“Or what woman, if she owns ten silver coins and loses one of them, won’t light a lamp and sweep the house, searching her home carefully until she finds it? 9 When she finds it, she calls together her friends and neighbors, saying, ‘Celebrate with me because I’ve found my lost coin.’ 10 In the same way, I tell you, joy breaks out in the presence of God’s angels over one sinner who changes both heart and life.”Luke 15:8-10
This is a story about wedding rings. Yesterday evening, over a wonderful dinner at the Nantucket Grill, I gave Rebekah a beautiful new rose-gold band to replace the one that was lost. Well, not really: let me explain.
I guess I should begin all the way back in 2004, when Rebekah and I celebrated our 25th anniversary in a variety of ways, including an epic three weeks in Scotland and a stunning new wedding ring.
Rebekah still had/has the original from 1979; it’s a beautiful band, but the design led – over the years – to an uncomfortable fit that eventually started to cut into her finger. That, plus some of the significant challenges we had been navigating as a family, combined with the 25-year landmark to be the perfect time for a ring that symbolized the joy, the commitment, the faith, the struggle, and the promise that is a great marriage.
Here it is, a gold and platinum band with a Celtic knot, the perfect representation of where we are as people of faith, grace, mercy, and hope.
So ten days ago, when we went to Alexandria for our friend’s beautiful wedding weekend, it came as quite a shock to Rebekah when – halfway through the reception – she was washing her hands and noticed that her ring was gone.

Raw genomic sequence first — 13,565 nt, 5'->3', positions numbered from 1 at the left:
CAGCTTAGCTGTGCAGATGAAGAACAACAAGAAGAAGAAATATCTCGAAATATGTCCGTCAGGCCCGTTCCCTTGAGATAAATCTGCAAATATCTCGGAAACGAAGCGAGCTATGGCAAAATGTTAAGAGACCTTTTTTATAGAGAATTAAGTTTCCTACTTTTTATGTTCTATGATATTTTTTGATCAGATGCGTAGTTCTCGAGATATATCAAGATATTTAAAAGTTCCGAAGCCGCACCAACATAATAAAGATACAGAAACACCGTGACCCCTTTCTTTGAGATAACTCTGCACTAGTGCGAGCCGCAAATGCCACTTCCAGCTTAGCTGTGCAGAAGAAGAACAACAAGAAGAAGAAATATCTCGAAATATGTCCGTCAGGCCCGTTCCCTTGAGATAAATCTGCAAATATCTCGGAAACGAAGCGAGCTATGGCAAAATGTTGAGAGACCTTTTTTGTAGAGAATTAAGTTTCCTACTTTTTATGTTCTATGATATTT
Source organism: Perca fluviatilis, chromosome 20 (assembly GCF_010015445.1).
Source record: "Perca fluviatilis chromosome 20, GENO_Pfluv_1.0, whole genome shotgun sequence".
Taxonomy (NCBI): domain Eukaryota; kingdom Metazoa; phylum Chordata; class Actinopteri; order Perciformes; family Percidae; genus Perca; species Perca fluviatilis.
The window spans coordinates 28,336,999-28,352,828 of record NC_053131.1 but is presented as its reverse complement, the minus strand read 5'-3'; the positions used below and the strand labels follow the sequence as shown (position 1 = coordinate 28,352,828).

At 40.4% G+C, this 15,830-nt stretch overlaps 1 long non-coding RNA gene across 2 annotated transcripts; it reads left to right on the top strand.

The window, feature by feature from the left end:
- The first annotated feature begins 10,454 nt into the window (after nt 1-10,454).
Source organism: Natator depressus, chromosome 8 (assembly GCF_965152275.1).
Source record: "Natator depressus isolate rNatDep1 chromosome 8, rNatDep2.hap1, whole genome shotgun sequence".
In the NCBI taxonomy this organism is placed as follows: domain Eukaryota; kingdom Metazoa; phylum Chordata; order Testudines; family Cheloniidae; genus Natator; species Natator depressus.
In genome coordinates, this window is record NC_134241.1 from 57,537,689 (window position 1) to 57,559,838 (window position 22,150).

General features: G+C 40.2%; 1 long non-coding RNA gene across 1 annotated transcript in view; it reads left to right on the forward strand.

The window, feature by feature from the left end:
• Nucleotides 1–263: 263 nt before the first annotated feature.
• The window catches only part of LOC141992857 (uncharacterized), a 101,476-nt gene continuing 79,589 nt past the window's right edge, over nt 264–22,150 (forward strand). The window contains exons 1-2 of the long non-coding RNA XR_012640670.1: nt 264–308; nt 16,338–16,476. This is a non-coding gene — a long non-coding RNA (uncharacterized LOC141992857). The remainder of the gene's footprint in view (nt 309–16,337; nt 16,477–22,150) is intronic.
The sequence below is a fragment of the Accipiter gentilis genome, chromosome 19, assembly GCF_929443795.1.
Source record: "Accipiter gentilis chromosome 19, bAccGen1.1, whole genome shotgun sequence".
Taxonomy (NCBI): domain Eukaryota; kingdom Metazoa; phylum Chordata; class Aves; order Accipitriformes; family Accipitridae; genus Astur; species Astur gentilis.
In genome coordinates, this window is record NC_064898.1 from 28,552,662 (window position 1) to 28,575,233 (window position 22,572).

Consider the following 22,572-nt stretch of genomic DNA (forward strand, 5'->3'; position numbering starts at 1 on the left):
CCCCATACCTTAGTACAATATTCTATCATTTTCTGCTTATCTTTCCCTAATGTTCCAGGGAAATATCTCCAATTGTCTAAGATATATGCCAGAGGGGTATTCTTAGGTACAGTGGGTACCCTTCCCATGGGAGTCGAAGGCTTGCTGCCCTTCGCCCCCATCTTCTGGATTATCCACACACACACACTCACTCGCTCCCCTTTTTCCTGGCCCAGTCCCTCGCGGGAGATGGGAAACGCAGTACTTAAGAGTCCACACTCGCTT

We searched. The hotel plumber went into the bathroom drain. We retraced our steps. We put the word out. Other people searched. We searched some more.
Her hand felt naked!
Rebekah said her hand felt naked. So after we returned home we went to Jared’s. We got her finger properly sized. Then Rebekah searched on-line for hours. We talked about designs and karats and millimeters and inscriptions.
Eventually, we found just the right replacement band. But we were still sad, because it would be impossible to replace the meaning and the experience and the wear and tear of her 2004 band. Nevertheless we selected, and sized, and had the inscription done, and the ring was on its way to Maul-Hall. When…
When… Rebekah found the missing 2004 gold and platinum Celtic knot loaded with experience and love wedding band! Woohoo!!!!
But we decided to keep the new ring. Because when I put it on her finger at the restaurant Monday evening, I felt the same love (the pure, shiny, new and excited anticipation for the future love) in the deepest parts of my soul that I felt August 18, 1979, when we started this unfathomable journey into promise.
This “Ring of Power” – forged in the white-hot furnaces of God’s life-initiating love – is symbolic of what redemption and commitment make possible in the context of relationships rooted in ongoing faithfulness, both to God and one-another.
So now there are three. They are the first three photos in this gallery (1979, 2004, 2022). But they are One: emblems of a life together so spectacular it keeps getting refined into something even better – DEREK
How wonderful to find the 2004 ring, after it was lost. Your love and marriage covenant have continued over the years, It his different but still an enduring covenant. Blessings!
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Thank you. Covenants are the best!
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